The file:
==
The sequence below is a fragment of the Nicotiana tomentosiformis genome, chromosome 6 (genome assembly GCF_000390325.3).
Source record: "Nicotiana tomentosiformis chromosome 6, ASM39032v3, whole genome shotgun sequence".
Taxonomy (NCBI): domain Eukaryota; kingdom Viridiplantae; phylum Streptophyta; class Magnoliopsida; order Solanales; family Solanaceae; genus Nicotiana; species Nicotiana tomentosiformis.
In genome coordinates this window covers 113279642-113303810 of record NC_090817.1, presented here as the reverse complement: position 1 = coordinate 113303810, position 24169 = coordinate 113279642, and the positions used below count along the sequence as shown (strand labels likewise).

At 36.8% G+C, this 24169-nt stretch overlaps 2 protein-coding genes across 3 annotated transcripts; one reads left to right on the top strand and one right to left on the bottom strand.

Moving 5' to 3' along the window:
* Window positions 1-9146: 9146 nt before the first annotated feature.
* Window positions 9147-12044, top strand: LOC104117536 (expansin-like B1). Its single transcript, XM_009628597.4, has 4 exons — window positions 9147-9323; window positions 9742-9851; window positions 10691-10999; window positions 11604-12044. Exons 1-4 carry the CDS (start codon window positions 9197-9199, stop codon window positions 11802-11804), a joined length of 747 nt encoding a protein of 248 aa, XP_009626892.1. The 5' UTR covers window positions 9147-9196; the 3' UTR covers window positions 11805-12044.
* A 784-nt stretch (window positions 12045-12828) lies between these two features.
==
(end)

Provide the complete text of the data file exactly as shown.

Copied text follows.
The sequence below is a fragment of the Nicotiana tomentosiformis genome, chromosome 6 (genome assembly GCF_000390325.3).
Source record: "Nicotiana tomentosiformis chromosome 6, ASM39032v3, whole genome shotgun sequence".
Taxonomy (NCBI): domain Eukaryota; kingdom Viridiplantae; phylum Streptophyta; class Magnoliopsida; order Solanales; family Solanaceae; genus Nicotiana; species Nicotiana tomentosiformis.
In genome coordinates this window covers 113279642-113303810 of record NC_090817.1, presented here as the reverse complement: position 1 = coordinate 113303810, position 24169 = coordinate 113279642, and the positions used below count along the sequence as shown (strand labels likewise).

At 36.8% G+C, this 24169-nt stretch overlaps 2 protein-coding genes across 3 annotated transcripts; one reads left to right on the top strand and one right to left on the bottom strand.

Moving 5' to 3' along the window:
* Window positions 1-9146: 9146 nt before the first annotated feature.
* Window positions 9147-12044, top strand: LOC104117536 (expansin-like B1). Its single transcript, XM_009628597.4, has 4 exons — window positions 9147-9323; window positions 9742-9851; window positions 10691-10999; window positions 11604-12044. Exons 1-4 carry the CDS (start codon window positions 9197-9199, stop codon window positions 11802-11804), a joined length of 747 nt encoding a protein of 248 aa, XP_009626892.1. The 5' UTR covers window positions 9147-9196; the 3' UTR covers window positions 11805-12044.
* A 784-nt stretch (window positions 12045-12828) lies between these two features.